New Zealand recovered 20 mummified Maori heads that had been held in French museums for nearly two centuries.
"You are the breath of life, you, our forefathers," Derek Lardelli, a Maori elder, intoned at a packed ceremony at the Quai Branly in Paris.
"You have been in France so long," Lardelli said in Maori. "Today we will be able to bring you home, to Aotearoa," he said, using the Maori name, "The Land of the Long White Cloud," for New Zealand.
The handover gathered French Culture Minister Frederic Mitterrand, New Zealand's ambassador to France, Rosemary Banks, and experts from French museums and Te Papa, the museum of New Zealand culture in Wellington.
The story of the heads dates back to the early exploration of New Zealand by Europeans in the 18th century.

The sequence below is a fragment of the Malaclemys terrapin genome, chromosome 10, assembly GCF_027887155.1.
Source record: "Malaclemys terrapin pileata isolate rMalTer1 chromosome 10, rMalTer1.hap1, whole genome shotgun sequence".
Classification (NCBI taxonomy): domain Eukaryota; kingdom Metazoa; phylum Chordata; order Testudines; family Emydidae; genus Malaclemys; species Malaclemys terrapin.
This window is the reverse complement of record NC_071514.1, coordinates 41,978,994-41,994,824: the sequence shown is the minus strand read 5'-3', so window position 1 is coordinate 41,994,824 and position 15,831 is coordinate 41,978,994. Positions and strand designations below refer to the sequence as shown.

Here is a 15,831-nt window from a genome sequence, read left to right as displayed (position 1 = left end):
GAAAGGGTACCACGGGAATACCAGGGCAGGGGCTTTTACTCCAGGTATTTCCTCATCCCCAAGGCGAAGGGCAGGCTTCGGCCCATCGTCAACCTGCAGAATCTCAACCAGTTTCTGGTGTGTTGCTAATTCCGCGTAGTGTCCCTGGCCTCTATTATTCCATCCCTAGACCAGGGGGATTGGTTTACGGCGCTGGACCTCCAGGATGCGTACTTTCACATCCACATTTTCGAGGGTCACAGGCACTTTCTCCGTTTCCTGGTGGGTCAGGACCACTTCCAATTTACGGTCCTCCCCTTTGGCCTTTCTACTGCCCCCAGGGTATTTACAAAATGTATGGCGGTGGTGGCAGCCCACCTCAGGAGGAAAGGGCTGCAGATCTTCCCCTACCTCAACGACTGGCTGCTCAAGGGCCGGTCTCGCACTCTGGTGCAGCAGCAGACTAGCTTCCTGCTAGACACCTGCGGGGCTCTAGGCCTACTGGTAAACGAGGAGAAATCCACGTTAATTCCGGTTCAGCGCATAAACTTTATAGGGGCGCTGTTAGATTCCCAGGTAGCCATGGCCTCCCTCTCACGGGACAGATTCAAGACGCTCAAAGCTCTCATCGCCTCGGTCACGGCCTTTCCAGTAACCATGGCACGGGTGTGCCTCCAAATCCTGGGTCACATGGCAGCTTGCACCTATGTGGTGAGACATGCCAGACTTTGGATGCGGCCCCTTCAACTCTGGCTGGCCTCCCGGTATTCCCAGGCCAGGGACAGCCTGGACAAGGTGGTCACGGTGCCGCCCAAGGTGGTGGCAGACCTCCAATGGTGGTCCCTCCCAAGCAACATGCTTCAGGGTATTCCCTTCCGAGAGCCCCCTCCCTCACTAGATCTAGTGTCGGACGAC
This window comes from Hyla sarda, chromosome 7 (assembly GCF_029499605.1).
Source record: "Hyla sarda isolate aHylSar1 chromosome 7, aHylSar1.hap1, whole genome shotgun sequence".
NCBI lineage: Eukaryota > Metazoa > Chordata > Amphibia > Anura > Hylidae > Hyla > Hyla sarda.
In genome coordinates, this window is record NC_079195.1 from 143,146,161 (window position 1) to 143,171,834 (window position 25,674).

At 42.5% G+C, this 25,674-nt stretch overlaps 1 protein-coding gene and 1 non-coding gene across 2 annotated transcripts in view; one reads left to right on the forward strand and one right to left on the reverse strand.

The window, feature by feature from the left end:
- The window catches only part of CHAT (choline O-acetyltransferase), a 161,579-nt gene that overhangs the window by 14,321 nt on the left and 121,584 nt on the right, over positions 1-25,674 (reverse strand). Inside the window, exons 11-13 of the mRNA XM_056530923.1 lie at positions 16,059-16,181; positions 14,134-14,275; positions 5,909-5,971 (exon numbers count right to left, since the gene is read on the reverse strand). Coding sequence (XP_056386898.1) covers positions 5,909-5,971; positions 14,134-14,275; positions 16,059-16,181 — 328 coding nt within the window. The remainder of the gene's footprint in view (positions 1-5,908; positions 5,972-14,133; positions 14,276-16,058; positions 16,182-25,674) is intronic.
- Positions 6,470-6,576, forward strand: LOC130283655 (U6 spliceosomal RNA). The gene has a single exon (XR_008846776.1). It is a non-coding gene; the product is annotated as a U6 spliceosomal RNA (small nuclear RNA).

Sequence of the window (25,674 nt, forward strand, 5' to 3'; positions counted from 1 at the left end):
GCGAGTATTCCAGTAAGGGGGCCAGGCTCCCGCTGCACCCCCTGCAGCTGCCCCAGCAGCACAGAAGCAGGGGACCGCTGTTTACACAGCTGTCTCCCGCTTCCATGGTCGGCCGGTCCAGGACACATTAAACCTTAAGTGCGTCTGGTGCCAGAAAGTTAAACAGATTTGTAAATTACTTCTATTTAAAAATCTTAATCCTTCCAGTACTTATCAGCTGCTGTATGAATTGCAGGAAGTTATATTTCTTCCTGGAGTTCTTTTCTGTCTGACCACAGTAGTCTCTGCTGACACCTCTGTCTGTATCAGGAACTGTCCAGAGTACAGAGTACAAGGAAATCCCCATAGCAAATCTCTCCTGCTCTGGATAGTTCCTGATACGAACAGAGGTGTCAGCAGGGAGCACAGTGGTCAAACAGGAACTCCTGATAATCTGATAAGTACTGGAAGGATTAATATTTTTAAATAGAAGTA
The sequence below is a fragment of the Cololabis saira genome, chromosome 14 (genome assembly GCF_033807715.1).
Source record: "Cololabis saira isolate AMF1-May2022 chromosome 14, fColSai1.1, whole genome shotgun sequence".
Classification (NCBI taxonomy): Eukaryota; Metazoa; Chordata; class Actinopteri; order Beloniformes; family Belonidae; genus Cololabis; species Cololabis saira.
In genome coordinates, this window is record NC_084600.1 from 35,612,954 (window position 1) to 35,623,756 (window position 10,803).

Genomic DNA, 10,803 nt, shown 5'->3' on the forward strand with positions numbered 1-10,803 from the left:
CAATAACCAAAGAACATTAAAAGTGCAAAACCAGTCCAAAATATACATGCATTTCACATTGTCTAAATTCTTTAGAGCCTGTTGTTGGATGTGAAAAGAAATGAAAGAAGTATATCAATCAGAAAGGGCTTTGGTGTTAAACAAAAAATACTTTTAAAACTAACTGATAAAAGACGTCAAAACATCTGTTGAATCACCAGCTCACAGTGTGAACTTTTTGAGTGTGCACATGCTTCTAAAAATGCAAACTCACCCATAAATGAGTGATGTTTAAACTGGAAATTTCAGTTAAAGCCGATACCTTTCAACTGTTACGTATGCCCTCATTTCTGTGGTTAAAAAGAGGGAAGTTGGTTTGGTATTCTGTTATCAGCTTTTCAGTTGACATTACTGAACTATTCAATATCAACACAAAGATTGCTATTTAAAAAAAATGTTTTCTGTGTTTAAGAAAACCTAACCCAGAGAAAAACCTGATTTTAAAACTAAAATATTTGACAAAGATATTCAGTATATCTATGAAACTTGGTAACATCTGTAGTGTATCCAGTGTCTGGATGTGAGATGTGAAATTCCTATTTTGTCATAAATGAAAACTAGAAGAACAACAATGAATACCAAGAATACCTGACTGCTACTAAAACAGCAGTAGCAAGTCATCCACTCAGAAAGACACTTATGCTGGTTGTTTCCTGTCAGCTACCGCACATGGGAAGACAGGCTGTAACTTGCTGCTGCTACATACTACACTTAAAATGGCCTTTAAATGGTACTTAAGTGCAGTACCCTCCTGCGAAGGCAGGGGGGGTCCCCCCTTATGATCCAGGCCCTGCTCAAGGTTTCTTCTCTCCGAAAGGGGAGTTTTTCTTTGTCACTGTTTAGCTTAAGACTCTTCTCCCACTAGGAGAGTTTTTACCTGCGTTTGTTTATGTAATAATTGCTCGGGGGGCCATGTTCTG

Maori warriors tattoed their faces with elaborate designs that reflected their rank.
The heads of those killed in battle were severed and preserved, but venerated until the soul was deemed to have departed.
Fascinated by the tattoos, European seafarers bought the heads from the Maoris, who often swapped the trophies for weapons with which to fight rival tribes.
The grotesque commerce widened, and even after Britain outlawed it in 1831, the practice persisted. At its peak, Maoris would sometimes attack enemies in order to take slaves, kill them and then tattoo the severed heads for trading.
New Zealand began a campaign in the 1980s to recover the heads so that the remains could be interred with respect.
More than 200 heads, known as mokomokai, have been handed back by 14 countries, but around 500 are still in European museums, according to Te Papa.France's cultural chiefs were sympathetic to the appeal but worried that this might set a worrying precedent for other artefacts such as Egyptian mummies and the bones of early Christian